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Reviews > Sleep Gear > Accessories > Big Agnes Cleaview Pillow > Owner Review by Jennifer Estrella

Big Agnes Clearview Air Pillow

Owner Review by Jennifer Estrella

July 8, 2009

Personal Information

Name:  Jennifer Estrella
Age:  34
Gender:  Female
Height:  5 ft 5 in (1.65 m)
Weight: 140 lb (64 kg)
Email address: jennksnowy at yahoo dot com
City, State, and Country: 
Orange County, California, United States

Backpacking Background

After getting into the outdoors scene camping while 4-wheeling and day-hiking, I switched to backpacking in the early 2000's. I have backpacked extensively in Utah, Wyoming and Idaho along with California, Pennsylvania and Nevada. I have slowly been cutting my base weight to be able to go longer in duration and distance. I have done so mainly by using better gear and dumping heavy luxuries. I backpack year round in all weather, and usually take a free standing tent and a gas stove on all my trips. I love trying out new gear!


Product Information

Manufacturer: Big Agnes
Web Site: www.bigagnes.com
Product: Clearview Air Pillow
Year Manufactured: 2008
MSRP: $20.00
Available/Reviewed Colors: Clear

Weight Listed: 3 oz (85 g)
Actual Weight : 2.82 oz (80 g) with stuff sack; stuff sack weighs 10 g (0.35 oz) alone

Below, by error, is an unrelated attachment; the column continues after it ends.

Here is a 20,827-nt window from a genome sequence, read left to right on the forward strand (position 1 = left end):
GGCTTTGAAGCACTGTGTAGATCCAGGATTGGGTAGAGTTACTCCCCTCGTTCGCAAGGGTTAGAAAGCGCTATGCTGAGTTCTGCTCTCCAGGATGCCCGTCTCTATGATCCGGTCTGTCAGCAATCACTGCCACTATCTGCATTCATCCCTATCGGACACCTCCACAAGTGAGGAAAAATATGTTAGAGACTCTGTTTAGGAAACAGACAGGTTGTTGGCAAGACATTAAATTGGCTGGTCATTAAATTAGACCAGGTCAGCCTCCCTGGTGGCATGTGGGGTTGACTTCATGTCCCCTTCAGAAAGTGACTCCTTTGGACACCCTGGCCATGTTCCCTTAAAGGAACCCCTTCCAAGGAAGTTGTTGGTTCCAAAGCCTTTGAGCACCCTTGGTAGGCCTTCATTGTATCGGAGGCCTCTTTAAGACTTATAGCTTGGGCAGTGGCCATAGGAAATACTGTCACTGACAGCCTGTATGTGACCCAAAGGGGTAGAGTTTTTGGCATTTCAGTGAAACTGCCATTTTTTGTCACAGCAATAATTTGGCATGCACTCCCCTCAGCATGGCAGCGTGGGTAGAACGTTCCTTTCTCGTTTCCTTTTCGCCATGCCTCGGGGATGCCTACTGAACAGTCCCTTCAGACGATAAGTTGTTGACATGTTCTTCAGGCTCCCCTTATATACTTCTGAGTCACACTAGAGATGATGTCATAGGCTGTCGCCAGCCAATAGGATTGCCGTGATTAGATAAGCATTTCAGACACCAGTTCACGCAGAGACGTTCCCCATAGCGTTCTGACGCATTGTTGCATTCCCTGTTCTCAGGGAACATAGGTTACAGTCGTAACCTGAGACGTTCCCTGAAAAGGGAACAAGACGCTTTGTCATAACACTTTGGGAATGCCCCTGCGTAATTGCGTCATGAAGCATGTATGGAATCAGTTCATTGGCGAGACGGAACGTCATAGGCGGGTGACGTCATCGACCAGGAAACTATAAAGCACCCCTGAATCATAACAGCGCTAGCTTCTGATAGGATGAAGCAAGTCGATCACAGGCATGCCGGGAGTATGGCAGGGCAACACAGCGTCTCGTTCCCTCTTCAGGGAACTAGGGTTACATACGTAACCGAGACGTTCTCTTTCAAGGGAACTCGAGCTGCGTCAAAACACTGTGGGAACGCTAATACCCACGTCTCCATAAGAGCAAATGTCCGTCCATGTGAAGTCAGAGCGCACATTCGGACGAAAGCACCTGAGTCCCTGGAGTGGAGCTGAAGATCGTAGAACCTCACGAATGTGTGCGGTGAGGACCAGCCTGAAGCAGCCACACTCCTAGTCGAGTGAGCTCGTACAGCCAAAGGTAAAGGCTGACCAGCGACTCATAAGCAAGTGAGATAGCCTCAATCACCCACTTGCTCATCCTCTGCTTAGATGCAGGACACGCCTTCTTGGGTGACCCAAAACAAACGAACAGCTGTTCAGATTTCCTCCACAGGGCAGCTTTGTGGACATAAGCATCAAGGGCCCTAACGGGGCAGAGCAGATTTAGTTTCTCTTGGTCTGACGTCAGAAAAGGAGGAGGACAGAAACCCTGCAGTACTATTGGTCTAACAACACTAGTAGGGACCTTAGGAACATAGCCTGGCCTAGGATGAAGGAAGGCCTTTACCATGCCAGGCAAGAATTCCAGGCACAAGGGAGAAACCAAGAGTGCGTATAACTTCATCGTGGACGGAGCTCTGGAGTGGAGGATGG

Inflated Size: 12 in x 16 in x 2 in (30 cm x 41 cm x 30 cm)
Packed Size: 1 in x 7 in (3 cm x 18 cm)

Nice Shoes

Photo obtained from the manufacturer's website

Warranty: Big Agnes will warranty all of its products against manufacturer defects. They will replace any defective item free of charge and any products damaged due to misuse or accidents will be repaired at a reasonable charge and sent back.


Product Description

Ready for sleep

 

The Clearview Air Pillow is noted by the manufacturer as a durable camp pillow that is made from clear polyurethane with a lightweight plastic valve.

This is a clear polyurethane (puncture resistant) pillow with the similar construction as the Big Agnes Clearview sleeping pads. The pillow has 5 air chambers, welded seams, and a plastic valve (for inflation and deflation). Each Clearview Air Pillow is individually inflated and factory tested. The pillow comes with a mesh storage sack. The pillow can be used in the pillow pocket of a sleeping bag or alone. Since I do not have a pillow pocket in my sleeping bag, I made a pillow case for my Clearview Air Pillow.

Sweet dreams

Clearview Air Pillow with a homemade pillow case.

On the manufacturer's website there is a minimal description of the pillow and the specifications are listed. The pillow image on the website is gray with a white logo. My pillow is clear with a black Big Agnes logo and the words "Clearview Air Pillow) in the upper left corner, on the second chamber from the valve. I am wondering if Big Agnes used a gray pillow image since the background of the website is white.